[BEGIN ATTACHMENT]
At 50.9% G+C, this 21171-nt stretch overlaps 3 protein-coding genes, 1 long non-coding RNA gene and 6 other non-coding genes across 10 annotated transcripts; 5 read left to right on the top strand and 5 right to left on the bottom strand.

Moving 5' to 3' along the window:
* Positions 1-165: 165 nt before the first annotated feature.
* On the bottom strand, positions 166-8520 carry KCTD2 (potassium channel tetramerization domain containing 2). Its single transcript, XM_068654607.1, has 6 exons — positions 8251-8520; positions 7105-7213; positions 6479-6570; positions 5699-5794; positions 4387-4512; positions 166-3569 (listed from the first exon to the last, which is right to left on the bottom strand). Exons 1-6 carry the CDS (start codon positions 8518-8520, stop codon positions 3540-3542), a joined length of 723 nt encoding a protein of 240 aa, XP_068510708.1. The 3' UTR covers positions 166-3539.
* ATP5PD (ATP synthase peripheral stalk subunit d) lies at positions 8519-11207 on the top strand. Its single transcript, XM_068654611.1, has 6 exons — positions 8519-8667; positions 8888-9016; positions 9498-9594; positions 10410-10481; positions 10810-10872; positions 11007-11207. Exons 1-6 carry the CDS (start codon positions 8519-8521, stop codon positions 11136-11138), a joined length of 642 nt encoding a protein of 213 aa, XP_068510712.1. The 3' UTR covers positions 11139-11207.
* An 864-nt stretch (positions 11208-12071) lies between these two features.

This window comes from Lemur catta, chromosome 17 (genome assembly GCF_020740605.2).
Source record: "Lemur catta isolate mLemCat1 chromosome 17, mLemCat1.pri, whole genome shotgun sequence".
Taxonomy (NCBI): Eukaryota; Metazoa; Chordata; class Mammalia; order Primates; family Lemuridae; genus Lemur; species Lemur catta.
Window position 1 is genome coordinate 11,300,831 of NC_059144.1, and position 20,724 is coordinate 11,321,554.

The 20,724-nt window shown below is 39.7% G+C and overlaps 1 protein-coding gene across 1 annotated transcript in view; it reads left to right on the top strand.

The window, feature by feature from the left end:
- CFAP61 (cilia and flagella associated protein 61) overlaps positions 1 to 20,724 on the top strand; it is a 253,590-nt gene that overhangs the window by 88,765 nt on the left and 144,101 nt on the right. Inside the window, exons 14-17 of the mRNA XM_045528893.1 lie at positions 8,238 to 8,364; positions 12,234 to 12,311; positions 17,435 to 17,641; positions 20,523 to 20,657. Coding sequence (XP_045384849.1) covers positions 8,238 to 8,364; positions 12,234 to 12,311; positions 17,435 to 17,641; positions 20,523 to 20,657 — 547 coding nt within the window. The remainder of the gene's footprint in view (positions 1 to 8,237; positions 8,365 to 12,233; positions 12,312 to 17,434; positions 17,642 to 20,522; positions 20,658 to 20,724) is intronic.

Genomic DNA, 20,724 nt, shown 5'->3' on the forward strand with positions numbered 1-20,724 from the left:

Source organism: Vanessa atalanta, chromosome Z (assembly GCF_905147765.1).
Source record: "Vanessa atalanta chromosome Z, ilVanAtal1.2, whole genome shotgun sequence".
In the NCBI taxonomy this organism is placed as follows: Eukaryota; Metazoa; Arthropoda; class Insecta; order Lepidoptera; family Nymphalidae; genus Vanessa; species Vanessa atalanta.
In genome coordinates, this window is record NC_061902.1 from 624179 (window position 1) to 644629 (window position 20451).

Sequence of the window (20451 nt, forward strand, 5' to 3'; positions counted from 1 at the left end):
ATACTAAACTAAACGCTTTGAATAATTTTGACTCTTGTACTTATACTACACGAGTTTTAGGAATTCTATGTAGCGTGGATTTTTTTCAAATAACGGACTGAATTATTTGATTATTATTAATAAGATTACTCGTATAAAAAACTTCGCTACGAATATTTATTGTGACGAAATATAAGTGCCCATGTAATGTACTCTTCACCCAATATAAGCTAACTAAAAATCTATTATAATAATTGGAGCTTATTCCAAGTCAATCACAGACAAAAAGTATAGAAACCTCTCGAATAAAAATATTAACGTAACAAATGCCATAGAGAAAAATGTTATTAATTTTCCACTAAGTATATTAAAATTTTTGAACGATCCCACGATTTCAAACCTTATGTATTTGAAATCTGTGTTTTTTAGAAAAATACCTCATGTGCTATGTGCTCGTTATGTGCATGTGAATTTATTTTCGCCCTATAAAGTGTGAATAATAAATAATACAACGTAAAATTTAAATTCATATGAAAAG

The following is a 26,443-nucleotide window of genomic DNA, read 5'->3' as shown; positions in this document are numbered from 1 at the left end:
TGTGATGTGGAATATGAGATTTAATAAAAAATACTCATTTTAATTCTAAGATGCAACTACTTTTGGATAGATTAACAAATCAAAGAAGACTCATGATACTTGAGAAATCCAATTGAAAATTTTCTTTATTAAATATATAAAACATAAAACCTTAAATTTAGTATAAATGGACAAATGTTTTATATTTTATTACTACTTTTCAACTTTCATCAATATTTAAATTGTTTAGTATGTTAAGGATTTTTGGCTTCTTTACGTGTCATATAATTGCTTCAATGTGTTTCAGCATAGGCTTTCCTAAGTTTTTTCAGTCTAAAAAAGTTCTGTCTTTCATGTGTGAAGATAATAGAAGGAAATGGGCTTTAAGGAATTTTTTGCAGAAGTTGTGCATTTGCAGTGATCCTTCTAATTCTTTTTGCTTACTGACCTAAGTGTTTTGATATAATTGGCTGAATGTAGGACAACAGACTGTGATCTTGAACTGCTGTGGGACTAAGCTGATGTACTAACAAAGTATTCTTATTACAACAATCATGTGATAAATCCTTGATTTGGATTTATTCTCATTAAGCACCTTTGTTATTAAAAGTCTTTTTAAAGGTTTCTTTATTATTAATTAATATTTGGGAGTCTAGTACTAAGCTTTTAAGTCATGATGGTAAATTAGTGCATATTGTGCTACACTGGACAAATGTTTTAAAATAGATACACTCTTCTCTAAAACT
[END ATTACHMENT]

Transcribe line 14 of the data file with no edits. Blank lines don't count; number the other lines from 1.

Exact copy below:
Genomic DNA, 20,724 nt, shown 5'->3' on the forward strand with positions numbered 1-20,724 from the left: